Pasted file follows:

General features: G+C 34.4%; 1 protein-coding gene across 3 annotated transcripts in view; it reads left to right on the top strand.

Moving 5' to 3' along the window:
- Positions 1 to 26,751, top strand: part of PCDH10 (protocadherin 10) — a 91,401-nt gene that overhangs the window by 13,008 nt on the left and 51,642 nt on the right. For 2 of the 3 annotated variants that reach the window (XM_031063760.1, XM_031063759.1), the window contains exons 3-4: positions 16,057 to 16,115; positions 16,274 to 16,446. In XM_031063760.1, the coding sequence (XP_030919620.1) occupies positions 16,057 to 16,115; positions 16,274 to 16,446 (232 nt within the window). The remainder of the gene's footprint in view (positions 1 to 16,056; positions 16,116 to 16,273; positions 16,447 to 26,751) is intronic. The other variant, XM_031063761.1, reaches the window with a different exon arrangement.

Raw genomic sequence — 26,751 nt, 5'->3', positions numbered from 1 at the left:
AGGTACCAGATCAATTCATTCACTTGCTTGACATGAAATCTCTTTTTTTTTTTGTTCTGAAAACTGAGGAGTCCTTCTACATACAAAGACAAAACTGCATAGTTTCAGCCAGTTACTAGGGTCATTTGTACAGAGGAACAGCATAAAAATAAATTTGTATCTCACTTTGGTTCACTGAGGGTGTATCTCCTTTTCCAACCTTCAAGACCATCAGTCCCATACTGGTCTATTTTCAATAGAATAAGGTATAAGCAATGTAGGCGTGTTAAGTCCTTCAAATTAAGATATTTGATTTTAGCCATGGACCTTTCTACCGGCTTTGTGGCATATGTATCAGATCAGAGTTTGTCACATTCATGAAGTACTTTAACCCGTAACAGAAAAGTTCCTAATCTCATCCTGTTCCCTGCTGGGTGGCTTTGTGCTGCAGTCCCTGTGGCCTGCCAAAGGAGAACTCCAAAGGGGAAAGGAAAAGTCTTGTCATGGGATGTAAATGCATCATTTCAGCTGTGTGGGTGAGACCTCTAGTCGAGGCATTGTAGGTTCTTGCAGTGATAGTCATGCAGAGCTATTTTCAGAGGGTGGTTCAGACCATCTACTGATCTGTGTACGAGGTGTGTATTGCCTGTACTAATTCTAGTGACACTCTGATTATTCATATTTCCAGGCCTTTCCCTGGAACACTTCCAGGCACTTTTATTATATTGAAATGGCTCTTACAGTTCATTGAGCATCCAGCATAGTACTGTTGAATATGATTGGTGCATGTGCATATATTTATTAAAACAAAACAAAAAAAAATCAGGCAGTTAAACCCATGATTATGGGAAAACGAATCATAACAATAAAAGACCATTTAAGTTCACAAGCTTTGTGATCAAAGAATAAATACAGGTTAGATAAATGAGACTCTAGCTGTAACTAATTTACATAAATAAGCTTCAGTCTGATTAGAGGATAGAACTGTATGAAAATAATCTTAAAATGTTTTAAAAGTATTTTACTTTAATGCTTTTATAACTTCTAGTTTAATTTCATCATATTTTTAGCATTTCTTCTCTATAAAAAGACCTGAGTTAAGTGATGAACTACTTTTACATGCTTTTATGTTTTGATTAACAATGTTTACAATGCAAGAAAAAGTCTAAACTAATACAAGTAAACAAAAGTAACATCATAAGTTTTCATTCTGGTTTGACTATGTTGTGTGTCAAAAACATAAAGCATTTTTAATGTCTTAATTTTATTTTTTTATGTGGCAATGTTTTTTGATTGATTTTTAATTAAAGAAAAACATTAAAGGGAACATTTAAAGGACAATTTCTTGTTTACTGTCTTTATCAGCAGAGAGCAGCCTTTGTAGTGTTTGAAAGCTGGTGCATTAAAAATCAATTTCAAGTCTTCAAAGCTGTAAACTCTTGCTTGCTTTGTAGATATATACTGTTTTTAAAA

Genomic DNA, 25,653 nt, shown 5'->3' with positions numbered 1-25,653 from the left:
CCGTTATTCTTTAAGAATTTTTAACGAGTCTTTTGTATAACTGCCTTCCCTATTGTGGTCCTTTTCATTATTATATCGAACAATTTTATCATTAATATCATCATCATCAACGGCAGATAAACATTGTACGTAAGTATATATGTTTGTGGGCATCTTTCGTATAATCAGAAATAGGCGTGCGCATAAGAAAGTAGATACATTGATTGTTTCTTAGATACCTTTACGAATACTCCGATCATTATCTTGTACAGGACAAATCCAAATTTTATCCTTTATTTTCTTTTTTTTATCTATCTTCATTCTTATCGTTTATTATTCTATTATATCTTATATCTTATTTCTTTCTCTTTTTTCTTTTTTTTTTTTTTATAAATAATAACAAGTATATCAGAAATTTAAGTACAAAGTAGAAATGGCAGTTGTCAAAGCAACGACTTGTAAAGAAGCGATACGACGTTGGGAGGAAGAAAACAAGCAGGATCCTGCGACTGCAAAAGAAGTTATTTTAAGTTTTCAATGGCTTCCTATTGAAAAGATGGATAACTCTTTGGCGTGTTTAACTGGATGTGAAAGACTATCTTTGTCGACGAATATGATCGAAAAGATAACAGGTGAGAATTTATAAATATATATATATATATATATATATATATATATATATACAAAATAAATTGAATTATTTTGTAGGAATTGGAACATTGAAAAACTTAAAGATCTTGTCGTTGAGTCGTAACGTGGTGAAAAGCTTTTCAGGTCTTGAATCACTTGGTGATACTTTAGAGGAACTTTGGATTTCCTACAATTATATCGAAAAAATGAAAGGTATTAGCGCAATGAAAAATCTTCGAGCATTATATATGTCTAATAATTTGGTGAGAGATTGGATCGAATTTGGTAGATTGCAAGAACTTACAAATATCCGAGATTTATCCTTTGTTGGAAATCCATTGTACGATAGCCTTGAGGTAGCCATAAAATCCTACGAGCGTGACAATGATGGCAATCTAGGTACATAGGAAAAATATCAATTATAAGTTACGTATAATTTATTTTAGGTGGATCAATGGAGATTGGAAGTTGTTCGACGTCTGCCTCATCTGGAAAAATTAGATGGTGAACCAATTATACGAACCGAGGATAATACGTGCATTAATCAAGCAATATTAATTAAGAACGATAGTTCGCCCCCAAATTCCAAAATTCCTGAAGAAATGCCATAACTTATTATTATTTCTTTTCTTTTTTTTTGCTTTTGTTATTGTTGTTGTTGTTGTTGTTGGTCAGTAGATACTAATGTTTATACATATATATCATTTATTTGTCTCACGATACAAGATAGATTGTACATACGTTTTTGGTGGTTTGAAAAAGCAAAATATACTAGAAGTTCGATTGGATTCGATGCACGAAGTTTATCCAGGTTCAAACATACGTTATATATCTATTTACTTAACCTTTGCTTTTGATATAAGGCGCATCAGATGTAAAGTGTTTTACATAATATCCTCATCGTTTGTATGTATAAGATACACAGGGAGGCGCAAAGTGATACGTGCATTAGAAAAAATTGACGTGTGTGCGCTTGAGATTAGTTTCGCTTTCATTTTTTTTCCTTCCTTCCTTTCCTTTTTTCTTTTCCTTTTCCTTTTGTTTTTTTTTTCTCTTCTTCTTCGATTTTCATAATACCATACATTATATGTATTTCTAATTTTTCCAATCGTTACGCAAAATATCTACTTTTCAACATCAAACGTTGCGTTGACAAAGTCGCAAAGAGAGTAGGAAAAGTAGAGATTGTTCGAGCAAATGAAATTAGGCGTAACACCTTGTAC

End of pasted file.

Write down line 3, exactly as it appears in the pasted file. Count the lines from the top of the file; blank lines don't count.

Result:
- Positions 1 to 26,751, top strand: part of PCDH10 (protocadherin 10) — a 91,401-nt gene that overhangs the window by 13,008 nt on the left and 51,642 nt on the right. For 2 of the 3 annotated variants that reach the window (XM_031063760.1, XM_031063759.1), the window contains exons 3-4: positions 16,057 to 16,115; positions 16,274 to 16,446. In XM_031063760.1, the coding sequence (XP_030919620.1) occupies positions 16,057 to 16,115; positions 16,274 to 16,446 (232 nt within the window). The remainder of the gene's footprint in view (positions 1 to 16,056; positions 16,116 to 16,273; positions 16,447 to 26,751) is intronic. The other variant, XM_031063761.1, reaches the window with a different exon arrangement.